Next, let’s say something like, “And to help make my persistence even stronger, I’m going to do (some tiny little beginning piece of the task you’ve been avoiding).” You might even add additional explanation to yourself, such as, “And with this act, I’m making my persistence and determination even tougher and more unconquerable.”

One Small Step Forward — That’s All

And then do that one tiny little piece. Nothing more — at least not for a few minutes. Stand and bask in the fact that you have the power to shape and strengthen your power of persistence and achievement. At this point, you’ve begun treating this habit as a positive, desirable part of yourself.

Now, is this going to transform you overnight into a whirling dynamo of activity? Maybe not. Not overnight, anyway. But it’s the first step of a journey in the right direction.

Fact is, it doesn’t even matter how well you do this at first. Building up to a high level of skill and control — that comes later. The first days are for building the habit of starting and doing.

So start. Do. No matter how clumsily, just begin doing it. Remember — habits generally get built in only one way: repetition, repetition, repetition.

Or let’s say you set your sights even higher. Maybe you’d like to be a fast-starting high achiever, but something inside you drags its feet at the mere thought. Instead of grappling and struggling against that feeling, let’s do something else.

One of the markers of a fast-starting high-achieving personality is to know in advance exactly what you’re going to do first thing in the morning, then upon arising, to do it.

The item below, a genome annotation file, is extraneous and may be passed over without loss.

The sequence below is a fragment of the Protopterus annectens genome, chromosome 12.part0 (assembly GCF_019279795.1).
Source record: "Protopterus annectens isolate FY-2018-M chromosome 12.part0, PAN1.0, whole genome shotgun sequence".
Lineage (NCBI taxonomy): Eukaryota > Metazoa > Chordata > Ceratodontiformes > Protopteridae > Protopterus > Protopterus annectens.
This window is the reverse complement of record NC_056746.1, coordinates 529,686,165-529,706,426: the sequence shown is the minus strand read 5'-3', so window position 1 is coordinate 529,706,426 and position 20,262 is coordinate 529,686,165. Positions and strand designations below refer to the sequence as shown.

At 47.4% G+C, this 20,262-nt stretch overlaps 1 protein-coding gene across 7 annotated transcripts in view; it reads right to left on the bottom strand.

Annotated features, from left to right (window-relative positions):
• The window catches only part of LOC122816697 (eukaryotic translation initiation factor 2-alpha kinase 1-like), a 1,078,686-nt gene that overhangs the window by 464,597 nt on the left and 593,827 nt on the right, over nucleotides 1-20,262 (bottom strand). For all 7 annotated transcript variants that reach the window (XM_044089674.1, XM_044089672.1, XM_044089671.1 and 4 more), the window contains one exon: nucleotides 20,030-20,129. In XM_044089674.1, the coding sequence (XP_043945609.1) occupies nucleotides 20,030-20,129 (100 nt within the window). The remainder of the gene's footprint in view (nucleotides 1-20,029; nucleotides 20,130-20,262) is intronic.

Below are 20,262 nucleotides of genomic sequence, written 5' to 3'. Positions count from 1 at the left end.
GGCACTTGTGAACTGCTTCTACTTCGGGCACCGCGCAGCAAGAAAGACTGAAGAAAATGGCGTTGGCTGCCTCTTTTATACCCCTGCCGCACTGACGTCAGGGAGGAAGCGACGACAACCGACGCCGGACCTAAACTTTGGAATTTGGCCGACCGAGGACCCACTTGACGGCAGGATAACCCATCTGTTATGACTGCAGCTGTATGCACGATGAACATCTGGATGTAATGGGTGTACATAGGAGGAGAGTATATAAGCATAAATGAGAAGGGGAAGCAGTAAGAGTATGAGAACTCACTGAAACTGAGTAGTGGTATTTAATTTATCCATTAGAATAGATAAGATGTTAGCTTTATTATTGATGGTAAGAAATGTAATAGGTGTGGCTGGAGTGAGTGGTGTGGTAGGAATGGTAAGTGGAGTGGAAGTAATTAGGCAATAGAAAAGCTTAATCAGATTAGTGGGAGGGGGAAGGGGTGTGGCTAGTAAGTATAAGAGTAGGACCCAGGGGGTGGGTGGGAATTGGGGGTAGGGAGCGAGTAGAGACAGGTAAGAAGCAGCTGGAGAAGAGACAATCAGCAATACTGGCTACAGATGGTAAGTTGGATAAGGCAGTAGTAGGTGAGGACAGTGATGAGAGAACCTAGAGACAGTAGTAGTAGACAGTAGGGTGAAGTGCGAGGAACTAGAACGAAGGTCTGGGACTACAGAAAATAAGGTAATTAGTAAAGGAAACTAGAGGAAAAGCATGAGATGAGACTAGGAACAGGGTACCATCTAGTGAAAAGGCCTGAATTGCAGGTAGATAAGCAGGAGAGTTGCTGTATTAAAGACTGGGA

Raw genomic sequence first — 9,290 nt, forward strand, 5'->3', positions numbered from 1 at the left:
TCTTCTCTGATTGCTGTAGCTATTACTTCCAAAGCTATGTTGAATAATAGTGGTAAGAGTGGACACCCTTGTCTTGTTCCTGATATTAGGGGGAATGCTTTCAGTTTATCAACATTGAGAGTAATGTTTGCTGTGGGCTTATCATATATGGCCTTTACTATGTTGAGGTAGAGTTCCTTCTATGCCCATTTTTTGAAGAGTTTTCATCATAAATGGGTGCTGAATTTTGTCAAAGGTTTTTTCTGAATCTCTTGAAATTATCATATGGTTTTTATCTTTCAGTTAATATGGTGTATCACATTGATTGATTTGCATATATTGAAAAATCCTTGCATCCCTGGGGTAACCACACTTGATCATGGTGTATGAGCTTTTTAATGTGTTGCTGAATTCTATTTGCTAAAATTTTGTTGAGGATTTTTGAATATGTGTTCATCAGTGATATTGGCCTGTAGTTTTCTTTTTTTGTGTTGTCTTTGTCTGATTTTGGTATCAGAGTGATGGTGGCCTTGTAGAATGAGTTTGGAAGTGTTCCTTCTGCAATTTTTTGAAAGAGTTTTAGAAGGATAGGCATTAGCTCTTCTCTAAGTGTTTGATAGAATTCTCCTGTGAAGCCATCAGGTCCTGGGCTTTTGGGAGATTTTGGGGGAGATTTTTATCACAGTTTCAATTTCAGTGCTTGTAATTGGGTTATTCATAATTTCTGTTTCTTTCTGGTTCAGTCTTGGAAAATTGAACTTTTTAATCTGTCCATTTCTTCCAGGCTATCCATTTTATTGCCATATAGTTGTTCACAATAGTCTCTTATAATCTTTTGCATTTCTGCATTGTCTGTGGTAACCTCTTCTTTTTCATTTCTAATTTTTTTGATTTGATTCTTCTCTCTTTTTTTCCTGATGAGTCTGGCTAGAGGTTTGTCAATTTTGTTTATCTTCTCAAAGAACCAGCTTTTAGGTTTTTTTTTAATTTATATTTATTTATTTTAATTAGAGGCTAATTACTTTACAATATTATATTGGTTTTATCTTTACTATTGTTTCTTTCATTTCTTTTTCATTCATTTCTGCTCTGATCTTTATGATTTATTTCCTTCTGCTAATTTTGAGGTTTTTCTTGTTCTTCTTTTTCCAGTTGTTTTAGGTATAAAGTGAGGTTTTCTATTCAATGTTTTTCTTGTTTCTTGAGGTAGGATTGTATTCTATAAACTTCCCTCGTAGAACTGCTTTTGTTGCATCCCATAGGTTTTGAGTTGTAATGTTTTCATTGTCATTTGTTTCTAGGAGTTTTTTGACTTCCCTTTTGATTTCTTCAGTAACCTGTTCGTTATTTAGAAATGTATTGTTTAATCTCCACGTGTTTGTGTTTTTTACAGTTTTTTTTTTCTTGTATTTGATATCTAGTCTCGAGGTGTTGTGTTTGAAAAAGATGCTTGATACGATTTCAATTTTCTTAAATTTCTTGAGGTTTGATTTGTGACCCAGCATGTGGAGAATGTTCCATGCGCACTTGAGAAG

Paper Adds Power

The thing to do then, is to start doing your own list every evening. Not as a high-achiever would do it (not at first), but in your usual, easygoing manner. You don’t have to shoot out of bed in the morning and leap into feverish, hyper-activity. Drag your feet if you’d like — even make a bit of a game out of it — but just do the things on your list. Do them as nearly first in your day as possible. Yes, I know you need to go tinkle and caffeine up first, but then…

And don’t make the items on your list too heavy. Maybe only one or two things. Maybe not even big things. What we’re doing here is forming a pattern to build on — we’re certainly not going to try and turn you a high achiever overnight. First comes the slightest little shift in self image and confidence. Later comes the bigger stuff. Doing things step by step is the realistic, real-world way.

I want you to become acutely aware of this one thing — the early days of skill-building are not for high skill, they’re for building the basic foundation, the pattern of behavior. Later you’ll polish that basic skill till you become as good as you’re dreaming of.

If your goal is to hit bullseyes — to aim at objectives and achieve them consistently — then start aiming and trying. Will your aiming ability be lousy when you first start? Well yeah, probably. But keep on and it WILL get better. It’s called skill building.

Now, procrastination may not be what’s bothering you. Instead, you may be struggling with shyness, or a desperate fear of bridges, or feelings of unworthiness. The details don’t actually matter. All habits are built up gradually over the years, and they can be changed the same way. The only two things that matter are first, starting, and second, not stopping.

The good news is, when any task begins to feel overwhelming, this feeling of overwhelm is also a habit. It too can be changed.